Workshop helps parents navigate life with autism

Diane
Diane Crocker
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CORNER BROOK — Corey and Vanessa Ivany travelled to Corner Brook from their Port au Port East home on Saturday to do some networking they hope will help them as they navigate life with an autistic child.

The Ivanys were among about 60 people to participate in “Navigating the ABCs of ASD,” a one-day workshop organized by the Autism Society Newfoundland and Labrador — Western Chapter. While aimed at parents and caregivers, the workshop also attracted teachers and health professionals from around the region.

During a lunch break at the Blomidon Golf and Country Club Vanessa said their four-year-old son, Cohen, was diagnosed with autism two years ago.

“Cohen was a preemie, so he was followed by all these developmental psychologists and perinatal teams anyway,” said Vanessa. “So of course we were really aware of his milestones.”

At around 18 months though, Vanessa said they started to realize that their son was missing those developmental milestones. She said it was his pediatrician at the time who suggested he may be autistic.

“We knew there was something, but we weren’t sure,” said Corey.

It took about eight months before the Ivanys could get Cohen an appointment to be assessed at the Janeway Children’s Hospital in St. John’s. Following that came the official diagnosis and what Corey said was a sense of relief.

Vanessa agreed.

“Because we knew there was something wrong, but this gave us a game plan ... we had an idea of what we could do to help him,” she said.

Being educators the Ivanys had some experience with autism, so Vanessa said they had an idea of what laid ahead.

Cohen receives applied behavioural analysis (ABA) treatment and Corey said he is just now starting to talk.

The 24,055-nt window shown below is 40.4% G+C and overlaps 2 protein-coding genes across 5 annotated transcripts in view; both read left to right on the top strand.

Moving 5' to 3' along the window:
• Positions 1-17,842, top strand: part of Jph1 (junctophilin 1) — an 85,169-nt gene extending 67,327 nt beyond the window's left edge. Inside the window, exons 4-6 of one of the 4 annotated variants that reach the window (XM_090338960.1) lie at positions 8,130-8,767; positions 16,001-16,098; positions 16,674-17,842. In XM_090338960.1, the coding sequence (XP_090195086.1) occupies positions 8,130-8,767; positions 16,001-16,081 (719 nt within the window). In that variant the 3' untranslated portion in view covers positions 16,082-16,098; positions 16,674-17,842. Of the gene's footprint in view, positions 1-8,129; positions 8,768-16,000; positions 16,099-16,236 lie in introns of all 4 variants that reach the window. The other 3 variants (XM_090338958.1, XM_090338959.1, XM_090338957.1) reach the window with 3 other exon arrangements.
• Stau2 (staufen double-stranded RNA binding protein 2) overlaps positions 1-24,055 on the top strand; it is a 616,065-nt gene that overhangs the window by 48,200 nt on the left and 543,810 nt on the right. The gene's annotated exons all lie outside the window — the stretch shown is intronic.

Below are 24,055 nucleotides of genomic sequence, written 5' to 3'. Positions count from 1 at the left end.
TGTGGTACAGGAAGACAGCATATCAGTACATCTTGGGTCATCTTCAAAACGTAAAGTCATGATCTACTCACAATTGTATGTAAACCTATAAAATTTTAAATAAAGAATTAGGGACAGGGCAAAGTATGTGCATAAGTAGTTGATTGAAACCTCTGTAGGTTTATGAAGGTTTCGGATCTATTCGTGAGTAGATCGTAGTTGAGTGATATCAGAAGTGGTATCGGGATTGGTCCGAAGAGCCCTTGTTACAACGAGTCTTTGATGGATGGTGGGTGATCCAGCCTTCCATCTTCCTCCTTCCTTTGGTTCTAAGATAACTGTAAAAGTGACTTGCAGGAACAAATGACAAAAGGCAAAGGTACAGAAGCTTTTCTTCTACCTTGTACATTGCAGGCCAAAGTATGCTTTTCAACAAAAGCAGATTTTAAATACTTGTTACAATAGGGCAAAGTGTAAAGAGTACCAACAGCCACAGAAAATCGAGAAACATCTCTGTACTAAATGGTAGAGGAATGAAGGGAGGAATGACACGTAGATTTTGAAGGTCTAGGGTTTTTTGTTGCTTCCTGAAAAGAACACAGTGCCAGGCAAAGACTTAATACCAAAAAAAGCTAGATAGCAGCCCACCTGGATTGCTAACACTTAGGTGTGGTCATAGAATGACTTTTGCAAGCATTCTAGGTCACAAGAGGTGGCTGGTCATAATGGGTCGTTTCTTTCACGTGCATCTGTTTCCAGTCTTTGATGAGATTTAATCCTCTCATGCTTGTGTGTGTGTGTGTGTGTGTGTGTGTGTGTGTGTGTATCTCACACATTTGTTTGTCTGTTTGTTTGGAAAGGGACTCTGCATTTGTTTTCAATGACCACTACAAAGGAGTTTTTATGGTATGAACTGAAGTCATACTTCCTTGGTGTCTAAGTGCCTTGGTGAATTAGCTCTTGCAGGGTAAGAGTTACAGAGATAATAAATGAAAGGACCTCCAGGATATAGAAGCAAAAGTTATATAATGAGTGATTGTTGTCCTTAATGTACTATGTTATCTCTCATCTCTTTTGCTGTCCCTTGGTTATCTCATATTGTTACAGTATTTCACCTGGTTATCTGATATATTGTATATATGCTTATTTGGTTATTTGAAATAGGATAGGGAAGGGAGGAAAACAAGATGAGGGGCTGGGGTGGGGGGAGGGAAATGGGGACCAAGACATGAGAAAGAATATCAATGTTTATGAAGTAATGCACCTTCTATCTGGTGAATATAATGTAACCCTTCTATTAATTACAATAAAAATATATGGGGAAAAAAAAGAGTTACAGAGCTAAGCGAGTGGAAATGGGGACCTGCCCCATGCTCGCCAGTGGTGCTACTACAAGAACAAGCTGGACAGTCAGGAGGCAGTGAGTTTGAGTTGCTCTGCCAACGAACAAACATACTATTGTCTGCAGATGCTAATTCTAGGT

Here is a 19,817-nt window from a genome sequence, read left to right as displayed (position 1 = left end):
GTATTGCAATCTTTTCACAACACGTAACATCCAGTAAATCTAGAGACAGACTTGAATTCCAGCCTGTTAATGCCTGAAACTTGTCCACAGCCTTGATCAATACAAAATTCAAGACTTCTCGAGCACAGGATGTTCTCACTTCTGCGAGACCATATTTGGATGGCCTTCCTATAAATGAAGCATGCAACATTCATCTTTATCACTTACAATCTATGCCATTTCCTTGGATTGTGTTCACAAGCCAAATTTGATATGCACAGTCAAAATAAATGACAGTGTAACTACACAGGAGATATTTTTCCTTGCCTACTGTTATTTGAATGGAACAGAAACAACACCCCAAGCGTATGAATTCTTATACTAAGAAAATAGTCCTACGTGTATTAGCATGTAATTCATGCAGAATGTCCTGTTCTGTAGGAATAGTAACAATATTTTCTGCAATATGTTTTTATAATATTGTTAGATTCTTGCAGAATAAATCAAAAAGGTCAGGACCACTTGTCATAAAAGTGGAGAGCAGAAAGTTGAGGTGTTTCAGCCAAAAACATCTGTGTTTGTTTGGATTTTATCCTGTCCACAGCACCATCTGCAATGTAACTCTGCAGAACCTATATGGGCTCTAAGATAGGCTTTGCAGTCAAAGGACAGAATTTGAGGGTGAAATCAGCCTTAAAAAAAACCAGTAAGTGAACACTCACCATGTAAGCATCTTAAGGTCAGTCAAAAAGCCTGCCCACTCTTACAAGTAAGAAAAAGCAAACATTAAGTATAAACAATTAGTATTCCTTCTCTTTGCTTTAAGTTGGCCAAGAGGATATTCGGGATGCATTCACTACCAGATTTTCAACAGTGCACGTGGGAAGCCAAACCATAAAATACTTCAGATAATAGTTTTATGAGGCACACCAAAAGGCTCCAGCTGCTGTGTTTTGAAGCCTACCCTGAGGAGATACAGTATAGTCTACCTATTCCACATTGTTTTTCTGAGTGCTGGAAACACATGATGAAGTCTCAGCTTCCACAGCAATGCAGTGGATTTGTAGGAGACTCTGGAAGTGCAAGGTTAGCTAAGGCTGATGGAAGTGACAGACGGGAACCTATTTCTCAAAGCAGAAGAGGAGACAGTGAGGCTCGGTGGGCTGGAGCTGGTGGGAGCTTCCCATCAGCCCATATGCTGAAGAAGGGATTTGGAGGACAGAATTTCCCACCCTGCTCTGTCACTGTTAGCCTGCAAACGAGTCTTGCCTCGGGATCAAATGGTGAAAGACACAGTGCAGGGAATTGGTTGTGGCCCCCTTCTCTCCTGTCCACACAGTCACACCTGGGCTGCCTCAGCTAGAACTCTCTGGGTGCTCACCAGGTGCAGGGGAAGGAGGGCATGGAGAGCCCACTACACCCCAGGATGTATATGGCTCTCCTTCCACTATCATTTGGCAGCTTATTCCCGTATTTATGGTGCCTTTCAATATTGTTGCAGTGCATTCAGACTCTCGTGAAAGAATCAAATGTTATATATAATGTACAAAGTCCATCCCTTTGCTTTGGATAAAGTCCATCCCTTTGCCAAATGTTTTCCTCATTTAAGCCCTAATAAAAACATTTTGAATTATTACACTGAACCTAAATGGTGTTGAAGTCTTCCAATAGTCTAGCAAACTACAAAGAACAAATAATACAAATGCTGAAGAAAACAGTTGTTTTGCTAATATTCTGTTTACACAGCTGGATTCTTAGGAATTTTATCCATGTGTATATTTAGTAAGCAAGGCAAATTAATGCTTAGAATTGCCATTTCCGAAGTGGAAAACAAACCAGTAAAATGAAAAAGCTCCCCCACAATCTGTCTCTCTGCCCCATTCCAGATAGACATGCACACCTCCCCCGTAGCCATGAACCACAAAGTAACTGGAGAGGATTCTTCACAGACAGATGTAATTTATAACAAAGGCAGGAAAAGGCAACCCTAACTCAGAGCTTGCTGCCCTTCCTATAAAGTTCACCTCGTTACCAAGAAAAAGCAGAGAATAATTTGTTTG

He believes his “sweet little boy,” who is very intelligent, is on track to be what is often classed as higher functioning.

Vanessa said in the Stephenville area they hear a lot about events the Autism Society holds, but not living in Corner Brook has not allowed them to take part in all activities. She said the workshop was an opportunity to get involved and helped give them an awareness of what’s available through the society.

And of course they felt the workshop sessions, which covered things like applied behavioural analysis treatment, occupational therapy, supports in the school system, assisted living and transitioning to post-secondary education would provide them with some valuable information.

 

 

Organizations: Autism Society Newfoundland and Labrador, Blomidon Golf and Country Club Vanessa, ABA

Geographic location: Corner Brook, Port East, Western Janeway Children Stephenville

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  • rworried
    January 13, 2014 - 13:37

    I have a brother-in-law who is Autistic, his father was and his son is. It definitely runs in families but obviously not always . Non of my family members were ever diagnosed and I suspect there are a lot like them around , we need to do more for these people and make people aware of their condition and help them to cope bette in society. It's only by sheer luck that my brother- in- law has managed to find employment , being from another country , people just assumed he was esentric and a little strange. He did well in jobs because he liked the routine and it never varied. He is high functioning, I know a lot aren't. He's one of the lucky ones, many aren't. But I wonder how he would have turned out if he had some help as a child.